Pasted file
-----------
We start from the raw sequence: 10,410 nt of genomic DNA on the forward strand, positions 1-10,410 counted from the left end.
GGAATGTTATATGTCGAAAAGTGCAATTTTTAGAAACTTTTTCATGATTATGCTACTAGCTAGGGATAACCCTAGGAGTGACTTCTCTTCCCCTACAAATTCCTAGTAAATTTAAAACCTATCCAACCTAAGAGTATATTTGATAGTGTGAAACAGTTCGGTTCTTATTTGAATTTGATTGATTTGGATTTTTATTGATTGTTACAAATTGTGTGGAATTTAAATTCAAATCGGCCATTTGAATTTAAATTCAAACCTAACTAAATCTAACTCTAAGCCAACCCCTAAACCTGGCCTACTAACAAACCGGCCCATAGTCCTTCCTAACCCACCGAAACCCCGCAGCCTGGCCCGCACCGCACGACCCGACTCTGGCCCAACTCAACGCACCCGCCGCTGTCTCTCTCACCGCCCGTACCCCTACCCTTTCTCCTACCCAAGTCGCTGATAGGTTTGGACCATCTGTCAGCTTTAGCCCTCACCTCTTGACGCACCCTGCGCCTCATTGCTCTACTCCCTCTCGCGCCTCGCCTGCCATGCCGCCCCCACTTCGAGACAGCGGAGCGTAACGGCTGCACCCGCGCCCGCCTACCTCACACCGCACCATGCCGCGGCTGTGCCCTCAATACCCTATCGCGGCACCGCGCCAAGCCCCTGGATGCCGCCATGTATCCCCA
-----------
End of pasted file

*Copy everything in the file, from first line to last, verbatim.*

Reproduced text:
We start from the raw sequence: 10,410 nt of genomic DNA on the forward strand, positions 1-10,410 counted from the left end.
GGAATGTTATATGTCGAAAAGTGCAATTTTTAGAAACTTTTTCATGATTATGCTACTAGCTAGGGATAACCCTAGGAGTGACTTCTCTTCCCCTACAAATTCCTAGTAAATTTAAAACCTATCCAACCTAAGAGTATATTTGATAGTGTGAAACAGTTCGGTTCTTATTTGAATTTGATTGATTTGGATTTTTATTGATTGTTACAAATTGTGTGGAATTTAAATTCAAATCGGCCATTTGAATTTAAATTCAAACCTAACTAAATCTAACTCTAAGCCAACCCCTAAACCTGGCCTACTAACAAACCGGCCCATAGTCCTTCCTAACCCACCGAAACCCCGCAGCCTGGCCCGCACCGCACGACCCGACTCTGGCCCAACTCAACGCACCCGCCGCTGTCTCTCTCACCGCCCGTACCCCTACCCTTTCTCCTACCCAAGTCGCTGATAGGTTTGGACCATCTGTCAGCTTTAGCCCTCACCTCTTGACGCACCCTGCGCCTCATTGCTCTACTCCCTCTCGCGCCTCGCCTGCCATGCCGCCCCCACTTCGAGACAGCGGAGCGTAACGGCTGCACCCGCGCCCGCCTACCTCACACCGCACCATGCCGCGGCTGTGCCCTCAATACCCTATCGCGGCACCGCGCCAAGCCCCTGGATGCCGCCATGTATCCCCA